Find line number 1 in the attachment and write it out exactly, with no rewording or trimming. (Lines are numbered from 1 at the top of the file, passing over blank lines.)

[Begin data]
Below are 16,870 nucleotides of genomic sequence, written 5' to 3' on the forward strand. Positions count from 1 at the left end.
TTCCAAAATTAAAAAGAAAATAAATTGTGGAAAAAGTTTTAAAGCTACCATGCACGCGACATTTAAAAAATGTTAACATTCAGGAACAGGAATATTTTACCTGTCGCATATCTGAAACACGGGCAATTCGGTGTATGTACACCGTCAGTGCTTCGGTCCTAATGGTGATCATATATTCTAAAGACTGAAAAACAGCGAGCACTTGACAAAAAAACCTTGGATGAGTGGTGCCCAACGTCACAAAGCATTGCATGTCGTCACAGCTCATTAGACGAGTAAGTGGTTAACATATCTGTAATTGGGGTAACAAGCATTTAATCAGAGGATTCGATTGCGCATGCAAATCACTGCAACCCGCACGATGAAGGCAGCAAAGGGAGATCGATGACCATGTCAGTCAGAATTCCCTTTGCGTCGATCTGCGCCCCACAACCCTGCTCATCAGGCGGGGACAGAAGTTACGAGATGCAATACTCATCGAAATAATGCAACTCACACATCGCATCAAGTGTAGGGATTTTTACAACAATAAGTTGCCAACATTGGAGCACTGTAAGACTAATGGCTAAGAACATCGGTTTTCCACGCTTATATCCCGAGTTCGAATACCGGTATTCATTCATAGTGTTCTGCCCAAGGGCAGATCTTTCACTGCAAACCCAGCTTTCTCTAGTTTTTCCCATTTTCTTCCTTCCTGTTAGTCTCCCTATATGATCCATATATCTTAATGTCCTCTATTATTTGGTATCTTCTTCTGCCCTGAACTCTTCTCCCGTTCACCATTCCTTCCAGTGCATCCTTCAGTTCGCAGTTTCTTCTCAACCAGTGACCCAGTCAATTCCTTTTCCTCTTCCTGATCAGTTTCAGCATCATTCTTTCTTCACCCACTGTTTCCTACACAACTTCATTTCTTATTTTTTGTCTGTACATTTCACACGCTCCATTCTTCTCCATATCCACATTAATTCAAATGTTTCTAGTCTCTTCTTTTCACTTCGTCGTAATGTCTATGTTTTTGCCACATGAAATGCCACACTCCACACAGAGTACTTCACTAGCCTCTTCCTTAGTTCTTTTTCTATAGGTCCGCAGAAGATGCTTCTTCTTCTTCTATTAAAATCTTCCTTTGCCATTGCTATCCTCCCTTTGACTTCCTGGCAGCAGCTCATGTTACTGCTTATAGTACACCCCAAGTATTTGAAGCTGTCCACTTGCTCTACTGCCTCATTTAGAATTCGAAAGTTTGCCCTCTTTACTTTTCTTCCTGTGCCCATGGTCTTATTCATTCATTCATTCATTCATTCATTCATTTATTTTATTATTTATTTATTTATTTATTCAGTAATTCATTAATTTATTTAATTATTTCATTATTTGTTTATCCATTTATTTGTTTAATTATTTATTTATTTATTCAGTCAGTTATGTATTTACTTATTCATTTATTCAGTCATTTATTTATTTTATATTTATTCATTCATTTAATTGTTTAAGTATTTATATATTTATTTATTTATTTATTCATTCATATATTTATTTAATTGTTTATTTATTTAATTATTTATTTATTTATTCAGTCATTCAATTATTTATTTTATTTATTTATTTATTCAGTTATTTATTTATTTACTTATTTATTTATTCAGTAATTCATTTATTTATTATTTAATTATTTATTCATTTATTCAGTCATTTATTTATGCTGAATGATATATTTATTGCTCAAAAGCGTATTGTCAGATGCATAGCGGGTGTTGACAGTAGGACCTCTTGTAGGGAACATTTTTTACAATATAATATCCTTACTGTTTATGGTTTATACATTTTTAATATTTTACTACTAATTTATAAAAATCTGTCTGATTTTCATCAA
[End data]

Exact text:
Below are 16,870 nucleotides of genomic sequence, written 5' to 3' on the forward strand. Positions count from 1 at the left end.